Scorched by the Sun: Poems
The Word Works
A clock moves back and forth rhythmically in a home, announcing the moments of life moving toward death; then comes a scene of lovers clutched together in love. Is this a moment of beauty? It would seem so, “their hearts exploding simultaneously/indivisible…” Then enters stark reality jettisoning romantic ruminations: “at the Megiddo juncture/in a horrifying clap of thunder, life and death are as one/annihilating love along with any aesthetic judgment.” The poems within these pages unite “the Motherland” (Israel) and women, divided into the segments of “There are Wars,” “Oasis,” “Knife in the Ribs,” and “The Heart’s Field of Stubble.” These are poems about love and hate, war and peace - all abiding together without the usual dichotomies.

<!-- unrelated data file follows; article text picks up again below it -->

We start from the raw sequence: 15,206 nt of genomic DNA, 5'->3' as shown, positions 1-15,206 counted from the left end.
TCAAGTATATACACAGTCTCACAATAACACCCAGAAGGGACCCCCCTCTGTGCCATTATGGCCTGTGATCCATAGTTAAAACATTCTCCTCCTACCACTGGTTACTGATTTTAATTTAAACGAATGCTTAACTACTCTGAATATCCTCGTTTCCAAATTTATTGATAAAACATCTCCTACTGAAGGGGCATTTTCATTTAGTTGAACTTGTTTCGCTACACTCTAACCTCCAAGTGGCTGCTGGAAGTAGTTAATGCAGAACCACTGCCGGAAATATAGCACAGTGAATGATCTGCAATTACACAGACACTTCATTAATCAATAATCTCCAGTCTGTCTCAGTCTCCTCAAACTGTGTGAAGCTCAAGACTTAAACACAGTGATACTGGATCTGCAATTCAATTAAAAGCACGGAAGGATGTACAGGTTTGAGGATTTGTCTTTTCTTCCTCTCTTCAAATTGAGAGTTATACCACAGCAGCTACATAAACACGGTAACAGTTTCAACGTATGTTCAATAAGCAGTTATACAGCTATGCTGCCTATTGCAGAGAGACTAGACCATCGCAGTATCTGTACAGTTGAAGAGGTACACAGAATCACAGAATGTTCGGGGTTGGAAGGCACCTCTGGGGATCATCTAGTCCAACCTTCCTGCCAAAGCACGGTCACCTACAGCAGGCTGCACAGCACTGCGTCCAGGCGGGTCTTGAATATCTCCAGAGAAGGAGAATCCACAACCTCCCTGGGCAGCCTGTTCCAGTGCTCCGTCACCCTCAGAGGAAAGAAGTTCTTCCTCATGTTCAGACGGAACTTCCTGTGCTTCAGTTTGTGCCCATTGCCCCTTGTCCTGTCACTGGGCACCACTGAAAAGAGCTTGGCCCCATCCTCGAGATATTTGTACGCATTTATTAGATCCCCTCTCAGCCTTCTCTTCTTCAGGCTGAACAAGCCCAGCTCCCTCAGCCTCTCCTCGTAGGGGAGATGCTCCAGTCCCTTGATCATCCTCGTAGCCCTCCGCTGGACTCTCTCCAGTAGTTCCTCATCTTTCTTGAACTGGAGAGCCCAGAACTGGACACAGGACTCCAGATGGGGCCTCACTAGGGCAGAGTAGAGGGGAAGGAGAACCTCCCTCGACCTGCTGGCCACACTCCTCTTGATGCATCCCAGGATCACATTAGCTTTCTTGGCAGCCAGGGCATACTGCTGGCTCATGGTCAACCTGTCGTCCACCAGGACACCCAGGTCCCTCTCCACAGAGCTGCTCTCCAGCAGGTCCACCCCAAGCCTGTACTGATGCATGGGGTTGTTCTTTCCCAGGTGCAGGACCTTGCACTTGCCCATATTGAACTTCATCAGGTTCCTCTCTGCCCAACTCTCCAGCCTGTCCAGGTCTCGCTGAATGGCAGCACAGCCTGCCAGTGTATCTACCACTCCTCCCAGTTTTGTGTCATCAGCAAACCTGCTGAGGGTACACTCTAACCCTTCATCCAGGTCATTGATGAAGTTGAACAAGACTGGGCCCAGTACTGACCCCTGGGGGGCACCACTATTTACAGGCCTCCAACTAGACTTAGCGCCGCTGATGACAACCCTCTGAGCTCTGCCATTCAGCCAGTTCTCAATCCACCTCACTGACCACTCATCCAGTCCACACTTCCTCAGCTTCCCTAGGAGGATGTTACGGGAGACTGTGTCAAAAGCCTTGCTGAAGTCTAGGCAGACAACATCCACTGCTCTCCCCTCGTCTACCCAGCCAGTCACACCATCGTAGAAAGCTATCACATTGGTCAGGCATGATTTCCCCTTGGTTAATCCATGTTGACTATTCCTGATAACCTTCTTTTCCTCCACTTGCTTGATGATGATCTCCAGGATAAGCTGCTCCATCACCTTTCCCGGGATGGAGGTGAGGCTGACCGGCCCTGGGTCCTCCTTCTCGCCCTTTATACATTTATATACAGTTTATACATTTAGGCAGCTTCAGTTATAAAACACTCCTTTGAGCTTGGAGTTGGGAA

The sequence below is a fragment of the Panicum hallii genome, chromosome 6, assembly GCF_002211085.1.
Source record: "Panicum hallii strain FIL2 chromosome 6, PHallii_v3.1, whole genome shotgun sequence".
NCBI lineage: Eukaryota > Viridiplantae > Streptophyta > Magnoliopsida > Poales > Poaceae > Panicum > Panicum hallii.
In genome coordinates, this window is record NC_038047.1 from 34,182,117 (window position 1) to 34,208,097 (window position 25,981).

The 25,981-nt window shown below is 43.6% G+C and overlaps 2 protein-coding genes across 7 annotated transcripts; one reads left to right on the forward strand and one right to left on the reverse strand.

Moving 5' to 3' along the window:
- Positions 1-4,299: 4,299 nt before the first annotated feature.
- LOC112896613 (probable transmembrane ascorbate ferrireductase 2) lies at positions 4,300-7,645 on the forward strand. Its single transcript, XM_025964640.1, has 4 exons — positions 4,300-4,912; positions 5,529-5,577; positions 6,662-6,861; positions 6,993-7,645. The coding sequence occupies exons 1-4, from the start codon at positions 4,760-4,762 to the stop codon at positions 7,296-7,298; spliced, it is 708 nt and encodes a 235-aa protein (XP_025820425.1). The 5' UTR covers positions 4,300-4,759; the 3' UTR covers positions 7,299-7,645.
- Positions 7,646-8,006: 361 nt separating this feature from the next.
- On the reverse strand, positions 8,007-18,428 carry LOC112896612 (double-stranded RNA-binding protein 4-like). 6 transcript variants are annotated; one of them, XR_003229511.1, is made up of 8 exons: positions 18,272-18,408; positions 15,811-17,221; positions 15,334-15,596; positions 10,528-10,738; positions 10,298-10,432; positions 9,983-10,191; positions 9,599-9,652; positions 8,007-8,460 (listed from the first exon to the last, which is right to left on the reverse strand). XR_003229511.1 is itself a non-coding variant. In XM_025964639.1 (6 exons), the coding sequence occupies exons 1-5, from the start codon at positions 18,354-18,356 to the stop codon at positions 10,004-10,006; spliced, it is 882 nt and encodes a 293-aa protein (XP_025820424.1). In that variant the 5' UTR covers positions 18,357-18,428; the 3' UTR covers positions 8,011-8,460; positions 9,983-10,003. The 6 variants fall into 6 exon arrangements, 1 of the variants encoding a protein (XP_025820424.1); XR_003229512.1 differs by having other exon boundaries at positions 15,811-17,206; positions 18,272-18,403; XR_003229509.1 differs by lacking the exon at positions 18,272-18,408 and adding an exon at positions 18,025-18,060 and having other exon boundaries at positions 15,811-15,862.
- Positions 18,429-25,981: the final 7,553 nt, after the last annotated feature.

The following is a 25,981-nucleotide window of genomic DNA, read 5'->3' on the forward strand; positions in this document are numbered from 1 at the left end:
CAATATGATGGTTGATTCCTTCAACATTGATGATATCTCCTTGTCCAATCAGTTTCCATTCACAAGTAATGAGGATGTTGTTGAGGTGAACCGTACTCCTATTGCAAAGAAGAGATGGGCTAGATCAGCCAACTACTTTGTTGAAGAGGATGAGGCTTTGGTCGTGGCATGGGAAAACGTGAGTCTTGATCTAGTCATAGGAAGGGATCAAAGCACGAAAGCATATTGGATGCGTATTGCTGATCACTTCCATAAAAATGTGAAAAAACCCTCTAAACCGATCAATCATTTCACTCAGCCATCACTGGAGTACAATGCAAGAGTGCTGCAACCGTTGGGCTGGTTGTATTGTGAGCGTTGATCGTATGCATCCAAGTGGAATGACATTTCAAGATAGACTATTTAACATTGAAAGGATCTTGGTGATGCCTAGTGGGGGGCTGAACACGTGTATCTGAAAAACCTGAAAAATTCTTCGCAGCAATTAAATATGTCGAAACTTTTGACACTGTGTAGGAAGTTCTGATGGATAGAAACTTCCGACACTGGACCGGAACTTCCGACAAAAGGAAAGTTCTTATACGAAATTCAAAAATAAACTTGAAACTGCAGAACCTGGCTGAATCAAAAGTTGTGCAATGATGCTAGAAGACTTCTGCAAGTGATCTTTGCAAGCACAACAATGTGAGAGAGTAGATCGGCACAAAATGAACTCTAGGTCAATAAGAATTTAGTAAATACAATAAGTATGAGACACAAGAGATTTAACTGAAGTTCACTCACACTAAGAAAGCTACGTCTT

Consider the beauty of “Redbud in Dalia”: “…from where I stand,/the hills of Ephraim arch/like her young firm breasts/and a stubborn woodpecker/hammers at the heart/of a world that remains/bright as a diamond/and as impenetrable.’ Moshe Dor reaches into the heart, enabling the reader to experience what it's like to live with the land, people, and significant events as an Israeli.
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